Whether comparisons are quarterly or annual, a majority of locales are still showing increases in home prices, but those gains have become fairly small relative to what we've seen over the past few years. Over the last four quarters, in markets where there have been gains in value, not only has the number of metros posting increases has been shrinking, the size of gains has also been diminishing. For example, in the second quarter of 2022, all metros posted quarterly increases in value, and the median increase was 15.49%. this gain declined to 11.30% in the third quarter, to 8.76% in the fourth quarter, and now to just 5.24% in the first stanza of this year, where just over half of markets still posted increases in value. Nine of them did manage to post double-digit gains, but the 20 percent plus increases so common over the last two years are now nowhere to be seen.

Most recovered group
Eight of the markets that are most above their last-boom peaks saw softening in home values in the latest quarter. Declines ranging from as little as 0.06% (Fort Worth-Arlington-Grapevine, TX metro) to as much as 3.89% in the Austin-Round Rock-Georgetown, TX market. The two that did see home values increase ranged from a just-barely up 0.05% for the Charlotte-Concord-Gastonia, NC-SC to a more-than-solid Greenville-Anderson, SC bounce of 3.16% for the quarter.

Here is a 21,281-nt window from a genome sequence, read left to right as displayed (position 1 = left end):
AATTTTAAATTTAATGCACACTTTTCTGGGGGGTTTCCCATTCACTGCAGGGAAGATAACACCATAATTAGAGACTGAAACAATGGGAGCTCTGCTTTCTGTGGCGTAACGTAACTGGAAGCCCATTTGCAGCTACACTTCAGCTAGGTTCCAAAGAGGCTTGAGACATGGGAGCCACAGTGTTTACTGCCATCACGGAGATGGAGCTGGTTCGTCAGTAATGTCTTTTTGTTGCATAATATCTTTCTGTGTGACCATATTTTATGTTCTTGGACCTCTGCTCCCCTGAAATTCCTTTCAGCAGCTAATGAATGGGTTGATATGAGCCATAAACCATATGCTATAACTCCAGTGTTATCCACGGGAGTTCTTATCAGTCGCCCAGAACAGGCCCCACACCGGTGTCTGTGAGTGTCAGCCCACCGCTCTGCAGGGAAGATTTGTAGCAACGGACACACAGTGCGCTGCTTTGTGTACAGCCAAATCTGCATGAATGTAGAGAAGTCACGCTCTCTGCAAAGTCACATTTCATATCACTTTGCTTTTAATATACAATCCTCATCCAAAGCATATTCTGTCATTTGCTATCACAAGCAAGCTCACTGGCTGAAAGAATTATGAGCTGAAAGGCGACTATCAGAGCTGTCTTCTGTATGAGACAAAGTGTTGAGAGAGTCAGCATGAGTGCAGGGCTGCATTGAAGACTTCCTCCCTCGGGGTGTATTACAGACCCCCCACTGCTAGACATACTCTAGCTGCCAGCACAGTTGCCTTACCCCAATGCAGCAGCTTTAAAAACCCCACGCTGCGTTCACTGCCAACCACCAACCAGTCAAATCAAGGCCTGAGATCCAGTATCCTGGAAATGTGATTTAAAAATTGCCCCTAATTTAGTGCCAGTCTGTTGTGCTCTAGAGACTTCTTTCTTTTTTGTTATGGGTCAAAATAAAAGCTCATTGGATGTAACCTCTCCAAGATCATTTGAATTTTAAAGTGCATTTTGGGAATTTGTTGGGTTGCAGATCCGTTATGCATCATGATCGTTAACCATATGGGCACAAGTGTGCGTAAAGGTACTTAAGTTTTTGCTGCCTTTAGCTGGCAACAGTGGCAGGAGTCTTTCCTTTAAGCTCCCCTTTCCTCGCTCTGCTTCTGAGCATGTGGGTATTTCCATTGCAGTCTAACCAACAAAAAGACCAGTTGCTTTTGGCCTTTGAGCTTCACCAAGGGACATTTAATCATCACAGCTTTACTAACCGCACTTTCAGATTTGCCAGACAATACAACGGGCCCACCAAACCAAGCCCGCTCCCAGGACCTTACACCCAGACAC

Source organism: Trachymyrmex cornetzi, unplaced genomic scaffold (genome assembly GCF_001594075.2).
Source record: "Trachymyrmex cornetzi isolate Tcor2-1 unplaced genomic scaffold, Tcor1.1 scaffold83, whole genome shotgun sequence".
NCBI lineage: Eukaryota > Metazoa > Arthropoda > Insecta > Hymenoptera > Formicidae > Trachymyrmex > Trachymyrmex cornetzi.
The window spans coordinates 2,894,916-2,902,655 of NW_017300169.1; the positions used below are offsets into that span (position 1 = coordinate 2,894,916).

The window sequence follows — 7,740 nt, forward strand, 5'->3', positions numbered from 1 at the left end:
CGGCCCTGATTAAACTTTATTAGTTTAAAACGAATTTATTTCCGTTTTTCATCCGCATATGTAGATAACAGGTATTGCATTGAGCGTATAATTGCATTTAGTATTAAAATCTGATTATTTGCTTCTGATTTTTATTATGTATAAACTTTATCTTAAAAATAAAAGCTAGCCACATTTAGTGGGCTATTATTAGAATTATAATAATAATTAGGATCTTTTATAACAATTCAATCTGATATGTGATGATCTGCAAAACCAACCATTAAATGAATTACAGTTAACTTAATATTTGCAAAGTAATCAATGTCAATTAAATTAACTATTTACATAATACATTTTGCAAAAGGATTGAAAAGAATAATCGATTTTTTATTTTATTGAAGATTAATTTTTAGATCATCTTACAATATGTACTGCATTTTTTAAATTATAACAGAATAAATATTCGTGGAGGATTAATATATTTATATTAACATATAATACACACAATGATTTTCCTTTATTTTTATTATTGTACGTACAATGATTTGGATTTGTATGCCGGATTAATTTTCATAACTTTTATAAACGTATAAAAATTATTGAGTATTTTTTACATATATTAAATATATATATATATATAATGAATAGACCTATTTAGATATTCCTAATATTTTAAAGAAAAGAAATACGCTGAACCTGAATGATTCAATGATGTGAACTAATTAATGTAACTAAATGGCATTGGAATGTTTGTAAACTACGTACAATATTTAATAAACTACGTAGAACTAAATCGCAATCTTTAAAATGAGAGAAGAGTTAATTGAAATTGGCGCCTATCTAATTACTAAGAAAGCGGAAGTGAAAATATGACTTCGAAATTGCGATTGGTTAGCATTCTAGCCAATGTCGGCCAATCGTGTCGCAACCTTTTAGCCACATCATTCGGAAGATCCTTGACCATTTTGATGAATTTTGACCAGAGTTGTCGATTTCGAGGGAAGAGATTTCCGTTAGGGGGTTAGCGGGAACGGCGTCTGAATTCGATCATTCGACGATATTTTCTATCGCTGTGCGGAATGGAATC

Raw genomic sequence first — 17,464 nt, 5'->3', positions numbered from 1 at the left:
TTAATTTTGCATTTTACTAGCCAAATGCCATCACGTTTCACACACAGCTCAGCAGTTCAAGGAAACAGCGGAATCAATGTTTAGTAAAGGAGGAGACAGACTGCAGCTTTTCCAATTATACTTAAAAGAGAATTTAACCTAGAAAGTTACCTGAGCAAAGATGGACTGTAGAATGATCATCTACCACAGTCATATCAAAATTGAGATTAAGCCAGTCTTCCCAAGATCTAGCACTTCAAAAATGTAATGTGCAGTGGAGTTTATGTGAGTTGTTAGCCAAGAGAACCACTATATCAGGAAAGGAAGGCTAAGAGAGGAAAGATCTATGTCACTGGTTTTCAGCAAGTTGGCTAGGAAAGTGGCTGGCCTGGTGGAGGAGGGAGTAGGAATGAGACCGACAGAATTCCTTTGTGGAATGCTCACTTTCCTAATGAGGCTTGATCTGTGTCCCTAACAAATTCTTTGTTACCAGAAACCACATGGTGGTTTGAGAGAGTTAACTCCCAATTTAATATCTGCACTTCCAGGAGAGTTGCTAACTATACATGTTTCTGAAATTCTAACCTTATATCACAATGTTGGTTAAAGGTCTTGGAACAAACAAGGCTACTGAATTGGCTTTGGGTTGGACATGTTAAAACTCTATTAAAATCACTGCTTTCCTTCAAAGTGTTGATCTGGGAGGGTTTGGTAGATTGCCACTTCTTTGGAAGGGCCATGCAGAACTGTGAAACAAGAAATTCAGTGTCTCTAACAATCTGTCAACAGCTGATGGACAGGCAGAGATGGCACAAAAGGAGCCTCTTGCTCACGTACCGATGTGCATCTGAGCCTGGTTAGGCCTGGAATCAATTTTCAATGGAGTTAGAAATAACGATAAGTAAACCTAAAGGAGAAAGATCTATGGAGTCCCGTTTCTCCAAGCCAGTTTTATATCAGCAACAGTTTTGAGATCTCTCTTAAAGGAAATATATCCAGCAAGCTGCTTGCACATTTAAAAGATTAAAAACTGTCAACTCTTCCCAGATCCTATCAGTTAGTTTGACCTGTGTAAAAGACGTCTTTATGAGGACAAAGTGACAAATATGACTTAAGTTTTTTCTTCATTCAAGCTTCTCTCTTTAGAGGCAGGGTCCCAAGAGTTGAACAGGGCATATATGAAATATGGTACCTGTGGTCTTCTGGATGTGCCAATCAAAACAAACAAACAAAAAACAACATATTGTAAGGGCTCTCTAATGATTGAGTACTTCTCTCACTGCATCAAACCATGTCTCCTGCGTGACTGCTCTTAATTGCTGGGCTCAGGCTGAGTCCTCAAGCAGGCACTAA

A rising (or falling) tide may affect all boats, but to different degrees. There was just a single change in position among the leaders for the first quarter; the sizable rise for Greenville-Anderson, SC saw it jump from #12 in the fourth quarter of 2022 up to #7 for the first quarter of 2023. A devaluation for the Colorado Springs metro area saw it drop out of the top group, falling from #10 last time to #13 this time, and Charlotte, San Antonio and Buffalo all got bumped down one position in the new rankings.